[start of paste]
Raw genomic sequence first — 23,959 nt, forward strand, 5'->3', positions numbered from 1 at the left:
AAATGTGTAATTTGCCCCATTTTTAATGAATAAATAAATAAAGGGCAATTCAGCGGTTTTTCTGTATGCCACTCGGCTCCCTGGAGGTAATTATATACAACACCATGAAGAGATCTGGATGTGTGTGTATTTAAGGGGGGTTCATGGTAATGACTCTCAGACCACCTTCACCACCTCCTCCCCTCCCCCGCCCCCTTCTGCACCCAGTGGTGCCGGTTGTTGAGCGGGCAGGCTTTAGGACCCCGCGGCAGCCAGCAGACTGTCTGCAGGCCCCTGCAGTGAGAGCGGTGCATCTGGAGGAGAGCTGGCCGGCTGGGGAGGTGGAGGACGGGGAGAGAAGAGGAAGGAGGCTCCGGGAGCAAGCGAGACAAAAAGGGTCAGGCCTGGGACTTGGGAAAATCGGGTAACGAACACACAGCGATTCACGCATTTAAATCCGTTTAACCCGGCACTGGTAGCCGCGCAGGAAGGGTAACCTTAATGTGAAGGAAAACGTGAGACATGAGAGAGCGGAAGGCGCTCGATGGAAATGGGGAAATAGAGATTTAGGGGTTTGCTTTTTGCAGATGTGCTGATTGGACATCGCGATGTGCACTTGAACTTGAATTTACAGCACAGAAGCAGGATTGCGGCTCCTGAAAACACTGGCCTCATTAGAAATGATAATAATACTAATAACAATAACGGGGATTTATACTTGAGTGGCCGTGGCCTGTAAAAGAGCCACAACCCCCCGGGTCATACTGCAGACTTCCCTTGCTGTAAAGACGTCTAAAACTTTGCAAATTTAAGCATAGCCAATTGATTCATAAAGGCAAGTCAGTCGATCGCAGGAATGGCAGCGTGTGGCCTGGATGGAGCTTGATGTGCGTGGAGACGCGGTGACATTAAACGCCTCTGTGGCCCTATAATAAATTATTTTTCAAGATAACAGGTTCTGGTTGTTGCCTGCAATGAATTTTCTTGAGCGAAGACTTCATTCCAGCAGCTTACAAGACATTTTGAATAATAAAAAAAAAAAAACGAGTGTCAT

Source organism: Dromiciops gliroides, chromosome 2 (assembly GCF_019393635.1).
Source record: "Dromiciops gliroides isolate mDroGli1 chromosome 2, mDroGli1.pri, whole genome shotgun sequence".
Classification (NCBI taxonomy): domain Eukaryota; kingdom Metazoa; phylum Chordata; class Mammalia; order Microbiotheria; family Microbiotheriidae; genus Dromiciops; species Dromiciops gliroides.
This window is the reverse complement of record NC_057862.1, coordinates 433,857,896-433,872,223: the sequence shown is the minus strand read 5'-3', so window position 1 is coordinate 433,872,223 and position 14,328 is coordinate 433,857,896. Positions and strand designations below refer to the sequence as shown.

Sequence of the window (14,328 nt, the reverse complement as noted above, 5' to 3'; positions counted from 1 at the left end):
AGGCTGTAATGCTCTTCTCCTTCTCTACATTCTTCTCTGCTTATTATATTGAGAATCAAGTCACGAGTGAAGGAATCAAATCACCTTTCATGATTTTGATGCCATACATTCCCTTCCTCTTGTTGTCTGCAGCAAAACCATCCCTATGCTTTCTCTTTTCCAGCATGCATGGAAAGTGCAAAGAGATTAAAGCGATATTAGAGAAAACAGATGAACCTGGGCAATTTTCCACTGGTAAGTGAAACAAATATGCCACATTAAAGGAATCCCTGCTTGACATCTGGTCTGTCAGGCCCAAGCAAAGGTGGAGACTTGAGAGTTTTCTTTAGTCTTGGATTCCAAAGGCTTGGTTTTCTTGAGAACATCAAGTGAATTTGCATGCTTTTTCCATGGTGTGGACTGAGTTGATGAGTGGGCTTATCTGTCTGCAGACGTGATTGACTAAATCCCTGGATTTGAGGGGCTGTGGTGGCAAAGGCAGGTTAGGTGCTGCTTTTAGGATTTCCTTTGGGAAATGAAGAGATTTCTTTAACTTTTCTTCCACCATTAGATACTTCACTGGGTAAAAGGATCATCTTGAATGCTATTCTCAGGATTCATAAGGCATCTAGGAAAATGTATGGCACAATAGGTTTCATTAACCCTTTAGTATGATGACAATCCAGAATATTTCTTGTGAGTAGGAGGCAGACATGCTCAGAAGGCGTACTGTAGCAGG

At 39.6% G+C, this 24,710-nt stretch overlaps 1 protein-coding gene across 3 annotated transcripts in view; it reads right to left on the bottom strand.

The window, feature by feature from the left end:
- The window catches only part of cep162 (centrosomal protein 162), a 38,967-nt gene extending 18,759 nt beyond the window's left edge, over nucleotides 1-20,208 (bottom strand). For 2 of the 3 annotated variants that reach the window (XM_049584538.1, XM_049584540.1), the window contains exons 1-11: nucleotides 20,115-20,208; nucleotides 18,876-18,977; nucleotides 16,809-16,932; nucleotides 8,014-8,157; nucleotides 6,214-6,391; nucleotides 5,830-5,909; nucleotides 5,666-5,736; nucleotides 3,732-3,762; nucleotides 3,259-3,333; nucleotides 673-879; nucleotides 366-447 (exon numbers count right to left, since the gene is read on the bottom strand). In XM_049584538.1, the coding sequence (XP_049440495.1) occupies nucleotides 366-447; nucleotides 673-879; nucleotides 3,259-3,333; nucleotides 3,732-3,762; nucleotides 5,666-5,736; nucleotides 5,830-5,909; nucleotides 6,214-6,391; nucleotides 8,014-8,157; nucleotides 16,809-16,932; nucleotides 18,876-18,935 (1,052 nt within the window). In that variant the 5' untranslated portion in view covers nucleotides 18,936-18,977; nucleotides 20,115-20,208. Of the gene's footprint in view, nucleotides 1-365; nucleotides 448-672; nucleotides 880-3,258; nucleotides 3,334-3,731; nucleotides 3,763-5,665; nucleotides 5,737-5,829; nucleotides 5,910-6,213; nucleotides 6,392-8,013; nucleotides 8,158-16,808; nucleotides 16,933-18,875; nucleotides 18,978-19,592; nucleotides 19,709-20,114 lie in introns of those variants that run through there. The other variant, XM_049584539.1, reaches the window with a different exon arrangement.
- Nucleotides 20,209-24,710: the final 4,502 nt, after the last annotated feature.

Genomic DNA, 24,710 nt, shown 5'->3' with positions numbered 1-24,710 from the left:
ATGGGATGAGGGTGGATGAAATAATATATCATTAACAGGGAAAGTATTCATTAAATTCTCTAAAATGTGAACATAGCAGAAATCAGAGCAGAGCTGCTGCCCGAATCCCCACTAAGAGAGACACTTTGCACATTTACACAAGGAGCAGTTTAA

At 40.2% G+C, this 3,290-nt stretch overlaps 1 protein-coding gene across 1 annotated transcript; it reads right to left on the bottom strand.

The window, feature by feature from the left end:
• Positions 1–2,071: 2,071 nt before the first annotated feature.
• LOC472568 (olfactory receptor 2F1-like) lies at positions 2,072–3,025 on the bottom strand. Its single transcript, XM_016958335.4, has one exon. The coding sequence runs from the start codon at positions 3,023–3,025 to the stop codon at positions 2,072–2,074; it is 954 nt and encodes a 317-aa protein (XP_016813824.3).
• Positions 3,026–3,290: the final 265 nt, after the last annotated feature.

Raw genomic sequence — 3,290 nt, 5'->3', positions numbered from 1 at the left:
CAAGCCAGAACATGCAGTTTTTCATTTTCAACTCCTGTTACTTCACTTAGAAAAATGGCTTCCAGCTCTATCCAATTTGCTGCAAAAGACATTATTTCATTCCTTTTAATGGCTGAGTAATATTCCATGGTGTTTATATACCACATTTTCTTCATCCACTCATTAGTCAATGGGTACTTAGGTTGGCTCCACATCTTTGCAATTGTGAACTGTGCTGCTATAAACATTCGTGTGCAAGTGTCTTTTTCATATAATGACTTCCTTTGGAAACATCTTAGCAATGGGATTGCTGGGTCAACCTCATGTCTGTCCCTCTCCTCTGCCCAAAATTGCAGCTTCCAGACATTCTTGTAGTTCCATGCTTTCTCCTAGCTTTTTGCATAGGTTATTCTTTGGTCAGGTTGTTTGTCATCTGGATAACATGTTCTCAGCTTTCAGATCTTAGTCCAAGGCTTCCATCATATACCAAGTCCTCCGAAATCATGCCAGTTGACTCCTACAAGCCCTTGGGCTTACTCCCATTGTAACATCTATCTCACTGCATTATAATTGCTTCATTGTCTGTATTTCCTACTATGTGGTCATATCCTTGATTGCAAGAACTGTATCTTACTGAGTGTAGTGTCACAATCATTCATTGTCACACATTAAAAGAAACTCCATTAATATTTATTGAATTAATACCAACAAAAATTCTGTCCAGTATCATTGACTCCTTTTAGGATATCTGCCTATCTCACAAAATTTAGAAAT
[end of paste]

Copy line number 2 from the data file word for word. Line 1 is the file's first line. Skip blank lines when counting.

AAATGTGTAATTTGCCCCATTTTTAATGAATAAATAAATAAAGGGCAATTCAGCGGTTTTTCTGTATGCCACTCGGCTCCCTGGAGGTAATTATATACAACACCATGAAGAGATCTGGATGTGTGTGTATTTAAGGGGGGTTCATGGTAATGACTCTCAGACCACCTTCACCACCTCCTCCCCTCCCCCGCCCCCTTCTGCACCCAGTGGTGCCGGTTGTTGAGCGGGCAGGCTTTAGGACCCCGCGGCAGCCAGCAGACTGTCTGCAGGCCCCTGCAGTGAGAGCGGTGCATCTGGAGGAGAGCTGGCCGGCTGGGGAGGTGGAGGACGGGGAGAGAAGAGGAAGGAGGCTCCGGGAGCAAGCGAGACAAAAAGGGTCAGGCCTGGGACTTGGGAAAATCGGGTAACGAACACACAGCGATTCACGCATTTAAATCCGTTTAACCCGGCACTGGTAGCCGCGCAGGAAGGGTAACCTTAATGTGAAGGAAAACGTGAGACATGAGAGAGCGGAAGGCGCTCGATGGAAATGGGGAAATAGAGATTTAGGGGTTTGCTTTTTGCAGATGTGCTGATTGGACATCGCGATGTGCACTTGAACTTGAATTTACAGCACAGAAGCAGGATTGCGGCTCCTGAAAACACTGGCCTCATTAGAAATGATAATAATACTAATAACAATAACGGGGATTTATACTTGAGTGGCCGTGGCCTGTAAAAGAGCCACAACCCCCCGGGTCATACTGCAGACTTCCCTTGCTGTAAAGACGTCTAAAACTTTGCAAATTTAAGCATAGCCAATTGATTCATAAAGGCAAGTCAGTCGATCGCAGGAATGGCAGCGTGTGGCCTGGATGGAGCTTGATGTGCGTGGAGACGCGGTGACATTAAACGCCTCTGTGGCCCTATAATAAATTATTTTTCAAGATAACAGGTTCTGGTTGTTGCCTGCAATGAATTTTCTTGAGCGAAGACTTCATTCCAGCAGCTTACAAGACATTTTGAATAATAAAAAAAAAAAAACGAGTGTCAT